Coming to the point as to how this development bank and the reserve agreement is going to help India, it must be borne in mind that up until now, infrastructure financing in India was being done either by the Government or by existing multilateral development banks. These were usually supplemented by contributions from the private sector through Public-Private Partnerships. However, financing had become a serious concern because of declining resources of existing Multilateral Development Banks and risk-averse private sector. Hence, establishment of this bank will make available additional resources thereby recycling the savings accumulated in emerging countries.[5]

By signing this agreement, the BRICS nations have taken a positive step towards ensuring economic cooperation in pursuance of common goals. The reserve agreement, by providing a back-up safety net arrangement, will ensure evenhandedness as well as inclusiveness by allowing the Government of India to go ahead with bold but necessary policy decisions without any international pressure that could lead to domestic imbalances and worsen balance of payment position.[6] Moreover, the arrangement is supposed to aid the needs of an emergent economy as ours by enhancing access to foreign exchange reserves.

Before the arrangement and the development bank were given any approval, the International Monetary Fund was the major safety net that was available in cases of balance of payment crisis situations. However, since India and other emerging economies did not have much say in the IMF decisions, there was a need to come up with an alternative. The Bank and the arrangement should prove to be just the same: an alternative approach for countries like Brazil, Russia, India, China and South Africa. Not only this, this initiative can also prove to be a way of engaging the member countries of the BRICS in a more fruitful and beneficial manner among each other.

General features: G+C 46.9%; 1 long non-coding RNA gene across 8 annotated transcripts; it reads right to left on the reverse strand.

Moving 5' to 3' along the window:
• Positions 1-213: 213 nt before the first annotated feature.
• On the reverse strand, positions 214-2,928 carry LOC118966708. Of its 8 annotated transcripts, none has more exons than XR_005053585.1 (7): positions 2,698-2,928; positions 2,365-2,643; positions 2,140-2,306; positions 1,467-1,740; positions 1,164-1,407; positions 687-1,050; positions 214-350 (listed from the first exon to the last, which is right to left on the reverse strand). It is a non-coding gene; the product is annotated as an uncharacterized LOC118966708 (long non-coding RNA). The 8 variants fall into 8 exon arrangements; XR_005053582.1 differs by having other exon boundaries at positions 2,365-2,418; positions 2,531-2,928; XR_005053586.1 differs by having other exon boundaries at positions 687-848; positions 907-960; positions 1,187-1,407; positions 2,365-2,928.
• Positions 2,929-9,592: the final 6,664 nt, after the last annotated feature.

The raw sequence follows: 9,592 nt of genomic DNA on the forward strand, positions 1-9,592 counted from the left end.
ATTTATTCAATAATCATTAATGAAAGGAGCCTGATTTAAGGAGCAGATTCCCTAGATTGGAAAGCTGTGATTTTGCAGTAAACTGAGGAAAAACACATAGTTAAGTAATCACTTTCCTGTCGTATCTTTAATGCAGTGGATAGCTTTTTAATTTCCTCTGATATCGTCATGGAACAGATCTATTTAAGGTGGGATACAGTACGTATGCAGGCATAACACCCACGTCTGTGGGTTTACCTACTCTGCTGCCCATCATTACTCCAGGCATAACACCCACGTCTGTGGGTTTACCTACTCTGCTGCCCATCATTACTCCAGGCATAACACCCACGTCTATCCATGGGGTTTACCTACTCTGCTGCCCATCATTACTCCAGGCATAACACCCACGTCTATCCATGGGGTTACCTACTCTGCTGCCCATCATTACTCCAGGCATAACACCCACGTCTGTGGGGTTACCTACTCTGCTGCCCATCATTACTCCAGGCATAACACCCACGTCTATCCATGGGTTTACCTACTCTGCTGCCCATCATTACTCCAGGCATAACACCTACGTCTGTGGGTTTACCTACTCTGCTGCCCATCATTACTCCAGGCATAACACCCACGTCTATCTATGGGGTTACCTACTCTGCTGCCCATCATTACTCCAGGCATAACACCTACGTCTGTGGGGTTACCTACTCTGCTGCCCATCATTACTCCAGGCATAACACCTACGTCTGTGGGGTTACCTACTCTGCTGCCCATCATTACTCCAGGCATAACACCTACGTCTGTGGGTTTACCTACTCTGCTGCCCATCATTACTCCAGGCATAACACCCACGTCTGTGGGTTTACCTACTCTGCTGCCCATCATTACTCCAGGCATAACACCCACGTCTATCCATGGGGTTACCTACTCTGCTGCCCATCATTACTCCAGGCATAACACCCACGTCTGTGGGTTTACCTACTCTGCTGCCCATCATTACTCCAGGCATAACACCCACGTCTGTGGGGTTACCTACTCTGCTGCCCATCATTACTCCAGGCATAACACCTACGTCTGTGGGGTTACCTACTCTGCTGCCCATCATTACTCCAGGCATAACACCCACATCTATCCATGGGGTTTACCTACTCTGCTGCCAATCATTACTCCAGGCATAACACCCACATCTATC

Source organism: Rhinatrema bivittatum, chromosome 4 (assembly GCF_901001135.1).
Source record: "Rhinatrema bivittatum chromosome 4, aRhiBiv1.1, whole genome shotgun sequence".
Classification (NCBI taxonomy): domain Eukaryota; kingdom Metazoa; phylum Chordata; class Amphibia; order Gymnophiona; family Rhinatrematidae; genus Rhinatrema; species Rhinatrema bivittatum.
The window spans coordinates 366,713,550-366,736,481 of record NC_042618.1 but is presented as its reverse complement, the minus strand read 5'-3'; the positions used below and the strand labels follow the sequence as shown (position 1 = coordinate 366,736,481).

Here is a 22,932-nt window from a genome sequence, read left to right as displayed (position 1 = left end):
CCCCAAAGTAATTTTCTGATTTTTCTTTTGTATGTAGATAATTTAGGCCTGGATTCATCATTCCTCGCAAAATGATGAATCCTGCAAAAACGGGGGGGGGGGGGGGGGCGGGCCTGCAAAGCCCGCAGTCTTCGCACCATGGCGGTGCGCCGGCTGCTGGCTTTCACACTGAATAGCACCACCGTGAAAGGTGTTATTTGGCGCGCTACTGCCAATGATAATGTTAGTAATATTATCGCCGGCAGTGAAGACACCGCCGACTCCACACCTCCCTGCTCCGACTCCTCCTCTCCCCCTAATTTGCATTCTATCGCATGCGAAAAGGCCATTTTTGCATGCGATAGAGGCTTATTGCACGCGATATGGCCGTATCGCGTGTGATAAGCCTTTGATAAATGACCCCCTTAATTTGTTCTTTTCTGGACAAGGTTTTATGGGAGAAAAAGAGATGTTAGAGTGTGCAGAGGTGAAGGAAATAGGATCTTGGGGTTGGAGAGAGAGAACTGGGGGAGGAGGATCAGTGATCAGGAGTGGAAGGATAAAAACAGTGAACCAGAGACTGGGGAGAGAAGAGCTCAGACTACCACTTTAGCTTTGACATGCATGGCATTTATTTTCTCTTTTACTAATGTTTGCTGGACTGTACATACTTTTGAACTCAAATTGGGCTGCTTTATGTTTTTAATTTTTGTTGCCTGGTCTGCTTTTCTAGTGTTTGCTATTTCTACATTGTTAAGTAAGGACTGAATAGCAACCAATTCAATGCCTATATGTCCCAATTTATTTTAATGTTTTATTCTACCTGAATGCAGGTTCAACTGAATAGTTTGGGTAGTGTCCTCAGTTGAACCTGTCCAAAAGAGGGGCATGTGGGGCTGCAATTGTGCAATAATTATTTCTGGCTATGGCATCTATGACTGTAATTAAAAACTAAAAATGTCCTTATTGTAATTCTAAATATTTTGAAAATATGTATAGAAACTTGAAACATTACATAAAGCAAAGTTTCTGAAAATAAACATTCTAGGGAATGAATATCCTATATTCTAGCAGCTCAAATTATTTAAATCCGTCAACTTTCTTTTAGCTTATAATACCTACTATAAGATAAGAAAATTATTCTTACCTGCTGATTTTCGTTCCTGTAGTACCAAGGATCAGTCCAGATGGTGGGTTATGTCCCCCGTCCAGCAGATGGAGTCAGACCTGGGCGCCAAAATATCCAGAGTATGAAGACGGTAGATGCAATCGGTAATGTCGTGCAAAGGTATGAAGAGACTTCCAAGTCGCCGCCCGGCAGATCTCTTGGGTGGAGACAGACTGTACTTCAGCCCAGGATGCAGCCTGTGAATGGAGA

[1] Anita Powell, BRICS Leaders Optimistic about New Development Bank, Voice of America, March 27, 2013 <> last accessed March 5, 2015.

[2] Prabhat Patnaik, The BRICS Bank, People’s Democracy <> March 4, 2015.

[3] Agreement on the New Development Bank and the BRICS Contingent Reserve Agreement, Press Information Bureau, February 25, 2015 <> last accessed March 5, 2015.

[4] Treaty for the Establishment of a BRICS Contingent Reserve Agreement, VI BRICS Summit, July 15, 2014 <> last accessed March 5, 2015.

[5] Agreement on the New Development Bank and the BRICS Contingent Reserve Agreement, Press Information Bureau, February 25, 2015 <> last accessed March 5, 2015.

[6] Ibid.

About the Author

Soumya TiwariSoumya Tiwari is pursuing her B.A. LL.B. (Hons.) degree from Dr. Ram Manohar Lohiya National Law University, Lucknow and is currently in her third year. Her areas of interest are substantive criminal law and intellectual property rights law. She has a keen interest in research work and has been adjudged as the best researcher at the 7th edition of GNLU International Moot Court Competition, 2015. In her free time, she loves to read and is passionate about singing. She is currently interning with the Model Governance Foundation.